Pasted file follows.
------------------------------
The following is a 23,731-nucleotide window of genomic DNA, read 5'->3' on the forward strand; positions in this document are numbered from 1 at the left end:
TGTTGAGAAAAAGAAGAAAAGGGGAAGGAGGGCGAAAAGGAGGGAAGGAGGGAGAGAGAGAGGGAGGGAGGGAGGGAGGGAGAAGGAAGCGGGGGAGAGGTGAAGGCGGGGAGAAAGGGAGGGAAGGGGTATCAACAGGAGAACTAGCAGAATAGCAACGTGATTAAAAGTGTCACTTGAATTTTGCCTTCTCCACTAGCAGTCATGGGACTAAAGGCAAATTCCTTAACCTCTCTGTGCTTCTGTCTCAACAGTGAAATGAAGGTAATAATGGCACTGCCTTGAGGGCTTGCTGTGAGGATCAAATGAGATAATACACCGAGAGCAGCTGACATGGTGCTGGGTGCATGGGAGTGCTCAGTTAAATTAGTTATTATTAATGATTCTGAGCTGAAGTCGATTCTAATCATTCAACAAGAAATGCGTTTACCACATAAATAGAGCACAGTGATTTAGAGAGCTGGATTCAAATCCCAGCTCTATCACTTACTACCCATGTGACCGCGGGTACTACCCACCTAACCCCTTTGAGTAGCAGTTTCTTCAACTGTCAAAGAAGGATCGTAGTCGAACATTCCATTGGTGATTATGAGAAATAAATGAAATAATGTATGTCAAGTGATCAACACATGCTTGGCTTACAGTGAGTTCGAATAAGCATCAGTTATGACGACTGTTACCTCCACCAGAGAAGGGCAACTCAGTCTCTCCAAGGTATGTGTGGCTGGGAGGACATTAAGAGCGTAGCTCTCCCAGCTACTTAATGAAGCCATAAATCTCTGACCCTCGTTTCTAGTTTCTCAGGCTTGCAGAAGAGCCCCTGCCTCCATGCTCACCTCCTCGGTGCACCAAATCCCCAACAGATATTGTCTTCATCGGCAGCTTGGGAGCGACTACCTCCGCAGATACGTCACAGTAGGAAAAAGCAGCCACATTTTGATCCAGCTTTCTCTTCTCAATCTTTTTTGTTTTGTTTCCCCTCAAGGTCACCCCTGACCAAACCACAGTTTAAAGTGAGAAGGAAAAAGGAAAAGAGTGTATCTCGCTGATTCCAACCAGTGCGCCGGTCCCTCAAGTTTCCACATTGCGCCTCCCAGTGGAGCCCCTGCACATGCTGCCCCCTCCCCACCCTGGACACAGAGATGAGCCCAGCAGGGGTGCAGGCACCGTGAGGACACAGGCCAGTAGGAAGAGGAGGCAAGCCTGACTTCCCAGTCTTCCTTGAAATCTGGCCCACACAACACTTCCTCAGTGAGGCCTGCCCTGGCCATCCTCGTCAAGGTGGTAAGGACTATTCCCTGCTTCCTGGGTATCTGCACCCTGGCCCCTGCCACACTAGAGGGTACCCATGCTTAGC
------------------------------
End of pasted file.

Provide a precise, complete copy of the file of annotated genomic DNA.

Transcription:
The following is a 23,731-nucleotide window of genomic DNA, read 5'->3' on the forward strand; positions in this document are numbered from 1 at the left end:
TGTTGAGAAAAAGAAGAAAAGGGGAAGGAGGGCGAAAAGGAGGGAAGGAGGGAGAGAGAGAGGGAGGGAGGGAGGGAGGGAGAAGGAAGCGGGGGAGAGGTGAAGGCGGGGAGAAAGGGAGGGAAGGGGTATCAACAGGAGAACTAGCAGAATAGCAACGTGATTAAAAGTGTCACTTGAATTTTGCCTTCTCCACTAGCAGTCATGGGACTAAAGGCAAATTCCTTAACCTCTCTGTGCTTCTGTCTCAACAGTGAAATGAAGGTAATAATGGCACTGCCTTGAGGGCTTGCTGTGAGGATCAAATGAGATAATACACCGAGAGCAGCTGACATGGTGCTGGGTGCATGGGAGTGCTCAGTTAAATTAGTTATTATTAATGATTCTGAGCTGAAGTCGATTCTAATCATTCAACAAGAAATGCGTTTACCACATAAATAGAGCACAGTGATTTAGAGAGCTGGATTCAAATCCCAGCTCTATCACTTACTACCCATGTGACCGCGGGTACTACCCACCTAACCCCTTTGAGTAGCAGTTTCTTCAACTGTCAAAGAAGGATCGTAGTCGAACATTCCATTGGTGATTATGAGAAATAAATGAAATAATGTATGTCAAGTGATCAACACATGCTTGGCTTACAGTGAGTTCGAATAAGCATCAGTTATGACGACTGTTACCTCCACCAGAGAAGGGCAACTCAGTCTCTCCAAGGTATGTGTGGCTGGGAGGACATTAAGAGCGTAGCTCTCCCAGCTACTTAATGAAGCCATAAATCTCTGACCCTCGTTTCTAGTTTCTCAGGCTTGCAGAAGAGCCCCTGCCTCCATGCTCACCTCCTCGGTGCACCAAATCCCCAACAGATATTGTCTTCATCGGCAGCTTGGGAGCGACTACCTCCGCAGATACGTCACAGTAGGAAAAAGCAGCCACATTTTGATCCAGCTTTCTCTTCTCAATCTTTTTTGTTTTGTTTCCCCTCAAGGTCACCCCTGACCAAACCACAGTTTAAAGTGAGAAGGAAAAAGGAAAAGAGTGTATCTCGCTGATTCCAACCAGTGCGCCGGTCCCTCAAGTTTCCACATTGCGCCTCCCAGTGGAGCCCCTGCACATGCTGCCCCCTCCCCACCCTGGACACAGAGATGAGCCCAGCAGGGGTGCAGGCACCGTGAGGACACAGGCCAGTAGGAAGAGGAGGCAAGCCTGACTTCCCAGTCTTCCTTGAAATCTGGCCCACACAACACTTCCTCAGTGAGGCCTGCCCTGGCCATCCTCGTCAAGGTGGTAAGGACTATTCCCTGCTTCCTGGGTATCTGCACCCTGGCCCCTGCCACACTAGAGGGTACCCATGCTTAGC